First off, Greg Rucka's Stumptown is now in a beautiful hardbound graphic novel (there's that phrase again) format which collects the Oni Press 4-issue mini-series into one great-looking book. With art by Matthew Southworth that is very much in the vein of Michael Lark, Stumptown chronicles the story of Dex Parios, a private investigator operating in rainy Portland, Oregon. This story features her search for a missing girl with ties to both the local Indian casino and a crime lord. Rucka is at his best when he mixes his trademark female characters (Rene Montoya in Gotham Central, Carrie Stetko in Whiteout, Tara Chace in Queen & Country) with noir, and Portland provides the perfect setting for a damp, mysterious tale. The coloring adds a nice murky level to the story, too, and the production on this collection makes it a little objet d'art itself.
Daniel Clowes is back with his second book in two years (with a third on the way in the Fall) with Mister Wonderful, a collection of his strips from the New York Times Magazine, with new material added. This oblong little gem from Pantheon Books is a rare love story from the usually cynical--one might say bitter, but he's mellowing--Mr. Clowes. It tells the tale of Marshall and Natalie, an older pair who meet on a blind date. Both of them are a little crazy, but that doesn't stop Marshall from being immediately smitten. Mister Wonderful is a bit of a departure for Clowes, but it's nonetheless well...wonderful.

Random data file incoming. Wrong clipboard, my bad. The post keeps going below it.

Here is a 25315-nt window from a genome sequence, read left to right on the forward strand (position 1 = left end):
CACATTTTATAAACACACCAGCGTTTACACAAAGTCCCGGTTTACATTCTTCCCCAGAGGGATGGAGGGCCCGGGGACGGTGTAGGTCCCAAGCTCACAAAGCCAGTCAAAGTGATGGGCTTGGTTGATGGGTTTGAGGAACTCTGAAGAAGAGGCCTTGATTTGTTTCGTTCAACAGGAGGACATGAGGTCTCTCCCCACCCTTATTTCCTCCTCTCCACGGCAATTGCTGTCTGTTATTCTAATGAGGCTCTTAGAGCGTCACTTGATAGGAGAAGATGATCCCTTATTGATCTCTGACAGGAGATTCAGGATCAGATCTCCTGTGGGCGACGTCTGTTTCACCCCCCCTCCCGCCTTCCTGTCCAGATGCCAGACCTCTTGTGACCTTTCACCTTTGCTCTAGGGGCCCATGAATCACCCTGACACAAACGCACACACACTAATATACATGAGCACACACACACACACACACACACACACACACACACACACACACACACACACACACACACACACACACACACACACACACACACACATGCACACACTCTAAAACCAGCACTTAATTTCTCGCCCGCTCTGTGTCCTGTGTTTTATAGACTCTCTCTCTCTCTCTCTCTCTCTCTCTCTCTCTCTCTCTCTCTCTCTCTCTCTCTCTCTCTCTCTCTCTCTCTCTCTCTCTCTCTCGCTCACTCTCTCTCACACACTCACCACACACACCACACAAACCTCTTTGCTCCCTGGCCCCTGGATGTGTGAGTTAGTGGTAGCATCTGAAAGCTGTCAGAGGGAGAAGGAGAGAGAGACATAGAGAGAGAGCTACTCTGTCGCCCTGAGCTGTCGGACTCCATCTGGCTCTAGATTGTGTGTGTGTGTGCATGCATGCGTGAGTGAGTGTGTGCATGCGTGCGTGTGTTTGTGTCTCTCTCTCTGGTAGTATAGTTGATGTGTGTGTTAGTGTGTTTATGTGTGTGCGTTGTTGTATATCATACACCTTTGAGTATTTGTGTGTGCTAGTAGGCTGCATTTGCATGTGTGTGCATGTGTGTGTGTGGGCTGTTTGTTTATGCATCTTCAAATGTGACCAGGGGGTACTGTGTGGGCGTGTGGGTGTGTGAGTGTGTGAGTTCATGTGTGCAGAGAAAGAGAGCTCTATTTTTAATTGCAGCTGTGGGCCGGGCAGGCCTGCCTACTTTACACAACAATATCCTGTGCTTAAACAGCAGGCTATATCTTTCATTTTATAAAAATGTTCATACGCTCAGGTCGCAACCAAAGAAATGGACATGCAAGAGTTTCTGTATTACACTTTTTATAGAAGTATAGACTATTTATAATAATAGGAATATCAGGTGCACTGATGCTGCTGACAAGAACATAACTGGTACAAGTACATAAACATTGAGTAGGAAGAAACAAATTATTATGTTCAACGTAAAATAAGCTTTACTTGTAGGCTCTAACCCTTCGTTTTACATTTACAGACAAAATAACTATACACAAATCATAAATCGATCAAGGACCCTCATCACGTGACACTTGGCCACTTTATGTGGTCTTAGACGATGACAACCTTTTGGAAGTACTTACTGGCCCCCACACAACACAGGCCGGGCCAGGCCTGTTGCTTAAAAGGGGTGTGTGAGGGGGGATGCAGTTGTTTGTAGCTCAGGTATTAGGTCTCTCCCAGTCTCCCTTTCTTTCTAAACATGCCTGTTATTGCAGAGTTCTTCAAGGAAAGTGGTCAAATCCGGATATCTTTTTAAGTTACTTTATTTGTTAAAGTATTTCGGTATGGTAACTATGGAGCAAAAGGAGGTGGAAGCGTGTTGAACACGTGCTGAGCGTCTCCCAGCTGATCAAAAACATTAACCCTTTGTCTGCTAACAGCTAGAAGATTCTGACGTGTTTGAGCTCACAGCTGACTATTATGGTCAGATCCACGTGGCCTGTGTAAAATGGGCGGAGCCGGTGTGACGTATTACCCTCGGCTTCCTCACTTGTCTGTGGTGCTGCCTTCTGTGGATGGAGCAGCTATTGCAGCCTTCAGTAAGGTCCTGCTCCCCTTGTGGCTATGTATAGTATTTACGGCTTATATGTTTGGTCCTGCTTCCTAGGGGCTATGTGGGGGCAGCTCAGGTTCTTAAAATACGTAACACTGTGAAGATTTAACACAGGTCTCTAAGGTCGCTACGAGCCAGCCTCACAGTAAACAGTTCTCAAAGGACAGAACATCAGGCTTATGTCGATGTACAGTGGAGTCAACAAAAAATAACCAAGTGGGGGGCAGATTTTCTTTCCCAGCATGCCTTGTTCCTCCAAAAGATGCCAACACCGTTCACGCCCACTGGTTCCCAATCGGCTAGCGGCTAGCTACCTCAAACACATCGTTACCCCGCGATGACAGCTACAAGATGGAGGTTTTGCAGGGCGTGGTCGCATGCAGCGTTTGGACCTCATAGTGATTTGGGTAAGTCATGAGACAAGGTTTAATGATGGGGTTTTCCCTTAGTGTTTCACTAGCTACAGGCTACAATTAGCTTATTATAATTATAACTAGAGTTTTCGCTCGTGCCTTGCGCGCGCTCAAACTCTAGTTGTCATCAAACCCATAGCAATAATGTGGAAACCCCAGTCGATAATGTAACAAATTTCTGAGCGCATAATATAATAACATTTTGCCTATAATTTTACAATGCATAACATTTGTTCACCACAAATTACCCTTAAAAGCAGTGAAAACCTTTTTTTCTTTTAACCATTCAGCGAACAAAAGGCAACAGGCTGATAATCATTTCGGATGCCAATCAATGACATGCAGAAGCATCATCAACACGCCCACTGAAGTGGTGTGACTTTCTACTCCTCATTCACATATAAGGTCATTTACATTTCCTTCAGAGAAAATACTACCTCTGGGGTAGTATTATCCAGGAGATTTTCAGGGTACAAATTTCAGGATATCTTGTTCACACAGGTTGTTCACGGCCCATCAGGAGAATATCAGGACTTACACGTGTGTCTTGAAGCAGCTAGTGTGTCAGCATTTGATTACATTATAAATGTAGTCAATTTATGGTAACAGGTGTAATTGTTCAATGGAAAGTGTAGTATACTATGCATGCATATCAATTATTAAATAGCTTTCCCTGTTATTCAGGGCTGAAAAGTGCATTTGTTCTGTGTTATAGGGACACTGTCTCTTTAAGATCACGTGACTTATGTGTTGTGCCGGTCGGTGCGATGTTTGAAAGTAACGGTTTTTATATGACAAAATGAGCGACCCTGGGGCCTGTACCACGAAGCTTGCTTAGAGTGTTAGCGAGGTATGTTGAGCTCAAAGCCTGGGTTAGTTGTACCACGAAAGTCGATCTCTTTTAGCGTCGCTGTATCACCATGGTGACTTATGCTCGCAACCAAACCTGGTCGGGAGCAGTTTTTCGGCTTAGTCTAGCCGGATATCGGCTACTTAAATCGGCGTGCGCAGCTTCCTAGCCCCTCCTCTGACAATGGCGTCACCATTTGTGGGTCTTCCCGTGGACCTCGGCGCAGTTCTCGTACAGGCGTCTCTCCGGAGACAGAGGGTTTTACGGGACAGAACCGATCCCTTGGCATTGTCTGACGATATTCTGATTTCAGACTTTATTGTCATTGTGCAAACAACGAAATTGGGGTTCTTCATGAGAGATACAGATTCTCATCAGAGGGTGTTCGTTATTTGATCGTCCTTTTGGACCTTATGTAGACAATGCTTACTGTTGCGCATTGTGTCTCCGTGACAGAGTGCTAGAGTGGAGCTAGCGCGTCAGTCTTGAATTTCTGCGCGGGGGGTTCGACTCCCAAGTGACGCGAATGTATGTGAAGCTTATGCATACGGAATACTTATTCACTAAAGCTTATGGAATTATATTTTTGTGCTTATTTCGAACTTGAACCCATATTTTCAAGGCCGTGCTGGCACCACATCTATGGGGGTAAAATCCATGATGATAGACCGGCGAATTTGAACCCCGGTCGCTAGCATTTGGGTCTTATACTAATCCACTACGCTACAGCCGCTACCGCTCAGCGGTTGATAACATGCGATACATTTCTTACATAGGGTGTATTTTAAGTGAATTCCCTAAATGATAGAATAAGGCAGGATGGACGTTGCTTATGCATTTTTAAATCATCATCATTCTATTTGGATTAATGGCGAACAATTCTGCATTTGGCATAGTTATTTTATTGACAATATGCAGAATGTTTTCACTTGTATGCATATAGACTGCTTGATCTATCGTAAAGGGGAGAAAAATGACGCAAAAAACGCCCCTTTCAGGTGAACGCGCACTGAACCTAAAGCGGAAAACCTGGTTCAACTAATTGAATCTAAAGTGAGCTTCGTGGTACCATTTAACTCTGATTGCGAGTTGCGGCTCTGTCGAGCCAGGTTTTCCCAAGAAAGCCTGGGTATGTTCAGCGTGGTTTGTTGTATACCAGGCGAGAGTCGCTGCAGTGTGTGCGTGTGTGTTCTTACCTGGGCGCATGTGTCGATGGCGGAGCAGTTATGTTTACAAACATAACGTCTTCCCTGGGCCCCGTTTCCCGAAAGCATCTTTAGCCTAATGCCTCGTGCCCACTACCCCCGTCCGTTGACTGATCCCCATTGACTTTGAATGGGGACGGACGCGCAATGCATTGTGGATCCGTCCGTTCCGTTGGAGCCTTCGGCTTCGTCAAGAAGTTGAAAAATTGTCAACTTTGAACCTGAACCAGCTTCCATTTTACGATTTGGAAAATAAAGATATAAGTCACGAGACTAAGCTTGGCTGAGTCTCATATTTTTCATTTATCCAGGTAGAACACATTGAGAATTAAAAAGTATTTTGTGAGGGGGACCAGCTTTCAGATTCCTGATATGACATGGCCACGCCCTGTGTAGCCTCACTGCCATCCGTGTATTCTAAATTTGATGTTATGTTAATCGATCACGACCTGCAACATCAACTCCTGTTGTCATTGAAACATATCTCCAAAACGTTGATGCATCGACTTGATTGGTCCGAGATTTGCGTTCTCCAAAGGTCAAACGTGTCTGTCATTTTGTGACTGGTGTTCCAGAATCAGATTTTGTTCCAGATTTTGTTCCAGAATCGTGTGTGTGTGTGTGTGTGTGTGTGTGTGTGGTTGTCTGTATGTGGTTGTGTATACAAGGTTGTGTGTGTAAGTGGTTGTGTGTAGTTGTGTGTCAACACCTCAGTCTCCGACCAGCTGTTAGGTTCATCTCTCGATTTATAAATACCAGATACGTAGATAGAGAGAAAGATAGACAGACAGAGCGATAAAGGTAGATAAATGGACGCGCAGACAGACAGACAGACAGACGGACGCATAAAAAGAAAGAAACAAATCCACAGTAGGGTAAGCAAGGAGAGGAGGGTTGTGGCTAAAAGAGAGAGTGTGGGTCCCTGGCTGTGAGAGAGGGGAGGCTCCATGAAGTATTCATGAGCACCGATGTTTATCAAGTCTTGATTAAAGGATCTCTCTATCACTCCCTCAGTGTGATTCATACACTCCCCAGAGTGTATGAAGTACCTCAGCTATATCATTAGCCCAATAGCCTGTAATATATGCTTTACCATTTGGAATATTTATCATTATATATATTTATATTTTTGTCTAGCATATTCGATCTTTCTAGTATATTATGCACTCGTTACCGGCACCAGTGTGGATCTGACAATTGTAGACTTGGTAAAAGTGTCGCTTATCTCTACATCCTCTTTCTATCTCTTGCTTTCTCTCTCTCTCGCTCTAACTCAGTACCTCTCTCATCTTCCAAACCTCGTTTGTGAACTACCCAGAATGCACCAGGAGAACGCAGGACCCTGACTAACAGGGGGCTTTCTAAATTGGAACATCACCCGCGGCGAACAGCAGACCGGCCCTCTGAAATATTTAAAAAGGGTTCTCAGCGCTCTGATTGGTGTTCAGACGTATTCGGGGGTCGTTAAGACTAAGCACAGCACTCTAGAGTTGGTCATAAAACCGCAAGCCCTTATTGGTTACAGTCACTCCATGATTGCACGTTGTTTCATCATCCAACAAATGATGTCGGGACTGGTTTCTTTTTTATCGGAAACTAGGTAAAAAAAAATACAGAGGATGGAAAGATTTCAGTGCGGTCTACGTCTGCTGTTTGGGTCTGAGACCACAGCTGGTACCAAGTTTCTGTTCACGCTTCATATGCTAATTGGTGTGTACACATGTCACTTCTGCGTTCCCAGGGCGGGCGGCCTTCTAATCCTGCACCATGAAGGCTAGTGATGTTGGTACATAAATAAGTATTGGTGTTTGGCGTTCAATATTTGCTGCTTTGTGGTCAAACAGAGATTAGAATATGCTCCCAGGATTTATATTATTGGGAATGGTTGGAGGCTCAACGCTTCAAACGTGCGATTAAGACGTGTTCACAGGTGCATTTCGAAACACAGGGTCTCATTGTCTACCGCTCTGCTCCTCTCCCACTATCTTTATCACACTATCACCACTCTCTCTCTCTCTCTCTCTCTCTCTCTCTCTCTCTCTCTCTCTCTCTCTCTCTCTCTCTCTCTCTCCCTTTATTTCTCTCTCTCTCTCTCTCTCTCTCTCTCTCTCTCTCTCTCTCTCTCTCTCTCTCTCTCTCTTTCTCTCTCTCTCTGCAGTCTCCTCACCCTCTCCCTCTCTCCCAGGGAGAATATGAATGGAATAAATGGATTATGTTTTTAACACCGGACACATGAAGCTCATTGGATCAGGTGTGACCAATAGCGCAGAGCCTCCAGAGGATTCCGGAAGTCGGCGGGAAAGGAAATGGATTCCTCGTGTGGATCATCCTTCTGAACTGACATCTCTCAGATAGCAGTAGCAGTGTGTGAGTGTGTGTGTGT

Finally, the Peanuts gang is back--not that they ever really left us--in a brand-new graphic novel published by BOOM! Studios via their Kaboom! imprint. Happiness is a Warm Blanket, Charlie Brown is an adaptation of the recent DVD movie and the first graphic novel to feature the characters of Charles M. Schulz. It's written by comic strip creator Stephan Pastis (Pearls Before Swine) and Schulz son Craig Schulz, with art direction by Paige Braddock and Andy Beall, and art by Bob and Vicki Scott. That art is utterly charming, too, perfectly capturing that mid-60s era of Schulz's Peanuts that is the Charlie Brown I first discovered as a kid. The story itself reads like a Peanuts "greatest hits" compilation, hitting all the proper Schulz moments, but tells its own tale of Linus's repeated efforts to get back his blanket. It's been over a decade since we've seen any real new Peanuts comics stuff and this is a welcome--and respectful--addition.